Trump’s uncertain mental state is compounded by an age-old power struggle within the US military and politics, characterised as the ‘hawks’ v. the ‘doves’. How much of a say the military had in the final decision to launch a cruise missile attack, drop the world’s biggest bomb, stage a botched raid in Yemen or talk up the Korean crisis is unclear – but it is probable that, under Trump’s febrile leadership, the narrow view favouring a short-term military ‘solution’ prevailed over the cooler stance adopted under Obama. The concern is that the hotheads have captured the presidential ear.

All of this poses a real danger that Australia, joined at the hip to an unstable and increasingly erratic ally, will find itself sucked inevitably into another bloody, interminable, costly and probably unwinnable vortex. One that will cost the lives of, and traumatise, our service men and women, whose primary duty is to defend Australia, not reinforce American adventurism. One that may even have nuclear consequences.

Unless Australians speak out.

At present, the “war prerogative” rests with the Governor-General as Commander-in-Chief of the ADF.  However in practice, recent deployment decisions have been taken by a cabal of Government Ministers – not even the full Cabinet, though Cabinet and even Parliament may later be asked to rubber stamp their decision.  The 2003 decision for Australia to take part in the invasion of Iraq was taken by one man, John Howard. The approval of Parliament is not required for Australia to engage in a new war. This is an immense blind spot in Australia’s Constitutional and governmental arrangements. In today’s context, with war clouds once again gathering, it is deadly.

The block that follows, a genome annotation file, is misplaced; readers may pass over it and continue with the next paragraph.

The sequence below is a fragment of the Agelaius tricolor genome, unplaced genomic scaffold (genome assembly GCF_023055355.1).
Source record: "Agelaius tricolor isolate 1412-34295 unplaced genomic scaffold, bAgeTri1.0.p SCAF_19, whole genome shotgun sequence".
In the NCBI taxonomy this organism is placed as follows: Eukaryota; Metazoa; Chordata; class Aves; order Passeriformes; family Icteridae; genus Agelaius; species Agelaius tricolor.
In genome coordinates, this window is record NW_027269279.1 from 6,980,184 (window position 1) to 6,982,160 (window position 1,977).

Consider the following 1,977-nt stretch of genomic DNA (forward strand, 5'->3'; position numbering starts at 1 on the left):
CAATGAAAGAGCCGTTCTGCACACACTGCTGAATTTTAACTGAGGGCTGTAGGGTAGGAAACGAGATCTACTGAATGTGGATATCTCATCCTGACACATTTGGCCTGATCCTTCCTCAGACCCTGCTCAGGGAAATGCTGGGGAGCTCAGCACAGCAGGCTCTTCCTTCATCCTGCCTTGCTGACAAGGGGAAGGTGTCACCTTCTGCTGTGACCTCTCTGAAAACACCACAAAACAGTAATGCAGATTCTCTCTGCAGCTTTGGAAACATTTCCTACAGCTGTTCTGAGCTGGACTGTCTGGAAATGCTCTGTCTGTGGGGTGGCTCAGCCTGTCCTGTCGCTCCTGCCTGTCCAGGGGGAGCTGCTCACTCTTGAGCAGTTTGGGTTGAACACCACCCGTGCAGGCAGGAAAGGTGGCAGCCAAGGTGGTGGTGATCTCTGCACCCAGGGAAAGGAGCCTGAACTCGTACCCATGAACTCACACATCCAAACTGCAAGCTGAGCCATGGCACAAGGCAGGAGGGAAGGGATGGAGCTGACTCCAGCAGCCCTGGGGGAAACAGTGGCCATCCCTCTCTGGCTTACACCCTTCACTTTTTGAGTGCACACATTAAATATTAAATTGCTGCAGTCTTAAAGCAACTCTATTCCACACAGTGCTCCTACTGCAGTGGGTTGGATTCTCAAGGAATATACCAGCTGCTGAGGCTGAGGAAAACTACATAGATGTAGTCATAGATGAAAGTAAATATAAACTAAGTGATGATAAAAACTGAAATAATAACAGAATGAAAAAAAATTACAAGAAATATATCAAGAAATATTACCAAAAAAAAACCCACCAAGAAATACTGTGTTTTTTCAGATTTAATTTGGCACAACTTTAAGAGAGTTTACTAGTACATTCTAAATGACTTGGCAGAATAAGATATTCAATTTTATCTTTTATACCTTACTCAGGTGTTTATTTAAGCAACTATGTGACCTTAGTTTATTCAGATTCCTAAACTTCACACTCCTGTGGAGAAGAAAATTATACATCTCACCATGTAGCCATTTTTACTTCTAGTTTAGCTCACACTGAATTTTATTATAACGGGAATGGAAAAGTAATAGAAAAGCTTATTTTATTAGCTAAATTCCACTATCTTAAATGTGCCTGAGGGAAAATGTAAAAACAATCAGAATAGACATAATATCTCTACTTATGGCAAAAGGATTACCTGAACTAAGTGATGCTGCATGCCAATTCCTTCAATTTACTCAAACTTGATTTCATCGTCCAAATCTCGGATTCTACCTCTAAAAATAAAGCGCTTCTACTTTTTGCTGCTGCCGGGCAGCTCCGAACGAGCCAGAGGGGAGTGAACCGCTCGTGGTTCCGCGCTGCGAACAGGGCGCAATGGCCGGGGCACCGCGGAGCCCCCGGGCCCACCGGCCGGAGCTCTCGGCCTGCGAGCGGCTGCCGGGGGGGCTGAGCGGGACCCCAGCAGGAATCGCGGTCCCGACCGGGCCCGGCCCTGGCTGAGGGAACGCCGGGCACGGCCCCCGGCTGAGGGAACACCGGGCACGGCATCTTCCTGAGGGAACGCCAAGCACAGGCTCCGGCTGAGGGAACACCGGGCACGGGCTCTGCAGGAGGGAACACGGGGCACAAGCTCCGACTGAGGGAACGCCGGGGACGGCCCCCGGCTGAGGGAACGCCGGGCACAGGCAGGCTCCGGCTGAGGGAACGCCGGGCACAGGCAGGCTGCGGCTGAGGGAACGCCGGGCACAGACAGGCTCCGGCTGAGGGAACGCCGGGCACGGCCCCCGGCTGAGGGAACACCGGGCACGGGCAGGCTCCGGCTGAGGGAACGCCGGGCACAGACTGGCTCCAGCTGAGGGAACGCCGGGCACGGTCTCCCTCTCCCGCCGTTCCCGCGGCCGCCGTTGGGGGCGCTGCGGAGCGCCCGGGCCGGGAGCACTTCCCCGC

It is entirely feasible and proper that the power to enter or declare a war, especially an overseas war, could be vested in the Parliament as a whole, by a vote of both houses combined.

This would not prevent the Executive from taking immediate action in the event of a direct threat to Australia itself. But it would stop them embarking on foreign military adventures without substantive democratic backing and a national debate to determine the level of public support.

Since the modern nation state arose in the mid-C19th, 200 million people – mostly civilians – have died in wars between states. Nearly all those wars were started by governments, not by people. It follows that the unconstrained power to make war held by governments is, itself, the proximate cause of war. Only when that power is constrained by democracy, does the risk of war recede.

As a nation which aspires to be a democracy, Australia must now reform our authoritarian war powers by removing them from the hands of the ‘Executive’, whom we do not choose, and placing them in the hands of the Parliament, which we do.

This will not prevent the nation going to war in future, but it will increase the likelihood that resort to conflict only occurs in the face of dire necessity and with the majority support of the Australian people – not on the unpredictable whim of an ally.

Julian Cribb is a science writer and author of ‘Surviving the 21 st Century’

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2 Responses to JULIAN CRIBB. The war drums are beating…

  1. John Thompson says:

    Thoughts of an idealistic internationalist